By Senor John Stringer formerly “coNZervative” (and perhaps again).
The Tango was invented in southern Buenos Aries as a passionate folk dance of the poorer people. That is disputed, a bit like where the pavlova came from. It was considered immoral and disregarded but much later the French (cabaret I think) picked it up and it was anointed by the Argentinian elites. It was danced for the first time in a respectable facility on the famous 9th July Avenue. It instantly became respectable if riské – a universal truth that if the rich appropriate something it becomes ‘cool:’ (cigarettes; Andy Warhol; flappers; taking drugs; top hats; powdered wigs; pantalooms; beards). You can see this passion and vibrancy for life -as in dance- everywhere in Buenos Aries: the architecture, the colours, gesticulation in cafes and on street corners.
Below; typical street bars and cafes celebrating Tango; and the way Portanes (citizens of Buenos Aries) tattoo themselves (we go for Polynesian black or blue swirls) I found this human art quite interesting as it is more Scythian than Polynesian with which we are familiar.
Above: you do see these electric colours in Buenos Aries everywhere but generally Portenas (people of the port) dress down and are very casual whereas Brazil is all about fashion and facelifts. Love the colours of the buildings which is like the Greeks in Santorini or women’s attire in Nigeria. Bright and cheerful and embracing of life and colour.
I mentioned earlier cultural gaudiness (ancient Greece and the Puerta Madero suburb of old Buenos Aries). Here are some more images of this unique indigenous architecture made up of gathered materials and what could be got at hand thus the eclectic mix of colours that then became a thing.
Below: the beguiling cobblestone streets and colour of San Telmo and La Bocha are suburbs of the historic old south the working class strongholds of Buenos Aries. Think peeling stucco enriched by the culture of African slaves who came in through the port followed by later Italian immigrants in the 1880s. It remains one of the poorest districts but has a thriving art scene (I recommend a stroll around El Caminito street) but beware the Tango escorts who will pop a hat on your head and take a photo and you’re then expected to pay. While we’re on that also resist the street beggars who in BA have children with them; they may get you to hold their baby or child while they pick pocket your wallet or bag.
I was very taken with the street art and murals everywhere in BA; the one above commemorates some historic fire I think or the fire service. Their murals are often three dimensional as in El Caminito where lurid paper mache sculptures leer down at you from balconies or from shop doorways or carved in high relief as above. Below is a while district faced by these murals and you can see some of the three dimensional figures as well. The folk art traditions of BA are rich and unpretentious and so far unencumbered by Globalist influences.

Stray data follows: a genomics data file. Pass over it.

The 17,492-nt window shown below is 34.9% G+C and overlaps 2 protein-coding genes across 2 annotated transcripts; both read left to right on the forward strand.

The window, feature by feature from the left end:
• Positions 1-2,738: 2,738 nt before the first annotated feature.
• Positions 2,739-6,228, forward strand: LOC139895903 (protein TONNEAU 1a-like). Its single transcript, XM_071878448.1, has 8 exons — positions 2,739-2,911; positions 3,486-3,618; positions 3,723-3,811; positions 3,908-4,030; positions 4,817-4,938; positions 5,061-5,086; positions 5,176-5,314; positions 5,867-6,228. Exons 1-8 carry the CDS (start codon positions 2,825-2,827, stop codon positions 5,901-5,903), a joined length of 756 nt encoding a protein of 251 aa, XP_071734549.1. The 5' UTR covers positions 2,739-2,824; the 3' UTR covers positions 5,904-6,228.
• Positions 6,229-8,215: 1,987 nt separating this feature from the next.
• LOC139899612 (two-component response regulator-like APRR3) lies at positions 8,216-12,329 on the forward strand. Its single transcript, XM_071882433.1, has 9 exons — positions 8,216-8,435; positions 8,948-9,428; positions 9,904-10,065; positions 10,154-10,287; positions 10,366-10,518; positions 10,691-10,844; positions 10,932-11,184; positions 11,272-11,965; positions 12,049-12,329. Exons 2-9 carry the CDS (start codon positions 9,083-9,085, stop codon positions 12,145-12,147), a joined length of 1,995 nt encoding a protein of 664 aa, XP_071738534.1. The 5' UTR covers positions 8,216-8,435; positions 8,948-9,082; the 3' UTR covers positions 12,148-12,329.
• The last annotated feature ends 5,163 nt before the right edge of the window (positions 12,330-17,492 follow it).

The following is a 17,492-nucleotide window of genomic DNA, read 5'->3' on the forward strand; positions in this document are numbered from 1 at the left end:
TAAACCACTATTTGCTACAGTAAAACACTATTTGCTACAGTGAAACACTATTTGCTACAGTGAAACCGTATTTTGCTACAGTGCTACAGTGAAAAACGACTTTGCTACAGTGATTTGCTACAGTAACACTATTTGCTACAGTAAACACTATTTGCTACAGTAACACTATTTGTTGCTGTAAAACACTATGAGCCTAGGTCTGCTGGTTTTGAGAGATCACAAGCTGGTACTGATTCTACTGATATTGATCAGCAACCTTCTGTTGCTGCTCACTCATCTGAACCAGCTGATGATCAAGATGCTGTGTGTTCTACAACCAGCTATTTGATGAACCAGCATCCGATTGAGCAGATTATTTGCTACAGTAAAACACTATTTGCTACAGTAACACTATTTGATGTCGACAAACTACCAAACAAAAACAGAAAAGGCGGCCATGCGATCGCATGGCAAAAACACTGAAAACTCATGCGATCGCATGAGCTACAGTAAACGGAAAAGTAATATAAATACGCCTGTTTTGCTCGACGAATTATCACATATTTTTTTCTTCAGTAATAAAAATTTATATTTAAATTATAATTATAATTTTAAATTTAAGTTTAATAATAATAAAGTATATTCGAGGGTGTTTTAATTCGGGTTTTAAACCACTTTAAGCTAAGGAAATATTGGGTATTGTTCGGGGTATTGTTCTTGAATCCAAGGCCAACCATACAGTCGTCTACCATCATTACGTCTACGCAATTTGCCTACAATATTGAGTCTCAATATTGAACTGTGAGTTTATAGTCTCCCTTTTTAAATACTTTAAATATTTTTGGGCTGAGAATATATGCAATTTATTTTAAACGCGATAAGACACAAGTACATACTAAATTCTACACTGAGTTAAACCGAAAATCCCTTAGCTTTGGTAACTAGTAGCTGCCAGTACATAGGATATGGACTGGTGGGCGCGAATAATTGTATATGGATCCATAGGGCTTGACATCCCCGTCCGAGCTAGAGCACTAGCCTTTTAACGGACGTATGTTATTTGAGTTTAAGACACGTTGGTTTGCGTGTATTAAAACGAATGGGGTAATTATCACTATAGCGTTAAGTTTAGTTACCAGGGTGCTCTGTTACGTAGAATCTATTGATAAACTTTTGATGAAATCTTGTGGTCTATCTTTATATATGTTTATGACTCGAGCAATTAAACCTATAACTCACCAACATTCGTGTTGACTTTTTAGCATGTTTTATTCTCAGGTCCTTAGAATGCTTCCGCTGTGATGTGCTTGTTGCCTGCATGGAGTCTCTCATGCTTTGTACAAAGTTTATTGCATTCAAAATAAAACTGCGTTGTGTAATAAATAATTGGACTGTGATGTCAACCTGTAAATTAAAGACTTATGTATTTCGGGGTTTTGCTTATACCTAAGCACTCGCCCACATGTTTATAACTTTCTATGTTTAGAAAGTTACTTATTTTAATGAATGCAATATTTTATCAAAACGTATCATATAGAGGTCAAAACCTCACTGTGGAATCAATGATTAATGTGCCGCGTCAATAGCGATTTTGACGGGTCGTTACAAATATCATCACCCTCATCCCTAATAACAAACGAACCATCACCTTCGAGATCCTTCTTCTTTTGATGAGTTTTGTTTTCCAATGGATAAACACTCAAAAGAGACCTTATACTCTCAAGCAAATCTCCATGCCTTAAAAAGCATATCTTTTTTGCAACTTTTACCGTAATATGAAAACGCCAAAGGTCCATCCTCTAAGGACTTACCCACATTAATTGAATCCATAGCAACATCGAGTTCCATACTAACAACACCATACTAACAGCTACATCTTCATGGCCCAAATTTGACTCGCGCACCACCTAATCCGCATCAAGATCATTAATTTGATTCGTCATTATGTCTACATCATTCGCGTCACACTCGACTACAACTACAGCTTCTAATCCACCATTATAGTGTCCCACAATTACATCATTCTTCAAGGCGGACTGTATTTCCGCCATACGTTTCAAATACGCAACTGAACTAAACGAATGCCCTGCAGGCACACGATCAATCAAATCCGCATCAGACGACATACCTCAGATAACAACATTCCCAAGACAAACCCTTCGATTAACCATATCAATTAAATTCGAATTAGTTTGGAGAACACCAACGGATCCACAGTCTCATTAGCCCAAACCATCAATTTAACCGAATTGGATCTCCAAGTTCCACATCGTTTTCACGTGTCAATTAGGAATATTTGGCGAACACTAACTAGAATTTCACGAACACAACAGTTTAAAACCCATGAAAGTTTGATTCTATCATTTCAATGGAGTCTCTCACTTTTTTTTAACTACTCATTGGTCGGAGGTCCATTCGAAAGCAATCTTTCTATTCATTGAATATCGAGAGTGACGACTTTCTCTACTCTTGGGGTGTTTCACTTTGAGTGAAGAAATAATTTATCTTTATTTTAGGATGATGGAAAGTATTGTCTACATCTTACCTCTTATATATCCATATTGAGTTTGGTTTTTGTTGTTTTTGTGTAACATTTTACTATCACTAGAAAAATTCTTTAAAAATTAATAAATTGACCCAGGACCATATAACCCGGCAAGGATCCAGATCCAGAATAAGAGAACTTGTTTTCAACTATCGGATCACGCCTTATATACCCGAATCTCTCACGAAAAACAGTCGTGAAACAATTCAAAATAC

One of the things that interests me when travelling is what police cars and taxis look like and what security guards are dressed like: here is a police car and their taxis are small black sedans with a canary yellow roof (so a blend of London and NY cab). The Police look like black storm troopers.
In the image above (right) you can glimpse the famous BA crome flower sculpture in the Plaza Nacionas Unidas the Floralis Generica. This opens and closes (when it works – so Argentinian). That is a good segue to my surprise of BA – the vibrancy and depth of their arts.
We spent an amazing day at two BA art galleries: The Malba and the Musee National de Bellas Artes and I recommend you visit both (the latter is by far the best).
The Malba is in Palermo (the embassy district) and costs to enter and is contemporary art. The MNdBArtes is a short walk down the Plazas of Uruguay and Chile to Recoleta and is free. The latter has an AMAZING art collection and I mean WOW. Because you can walk between the two galleries this is a good trip and there are lovely cheap street side cafes in between opposite the Law faculty which is half way between.
Above: Palermo the embassy district; and right the intimidating university Law faculty (university is free in BA and you can study anything) between the two art galleries which as far as architecture goes would cheer National Socialists (an ugly monolith). Looks like the NY Post Office.
If DPF is interested perhaps I’ll showcase some of the amazing art we discovered at the free Musee National de Bellas Artes as a separate series of posts – so far the highlight of this trip for me – but Tomorrow we’re off to the markets in Recolata (the biggest flea market in BA).
Below: the Musee National de Bellas Artes. Me with Frida Kahlo (in whose home Trotsky was murdered with a pick axe; and no that’s not a kakapo or kakariki). And with Jackson Polluck (you like my matching shirt?) ~ J.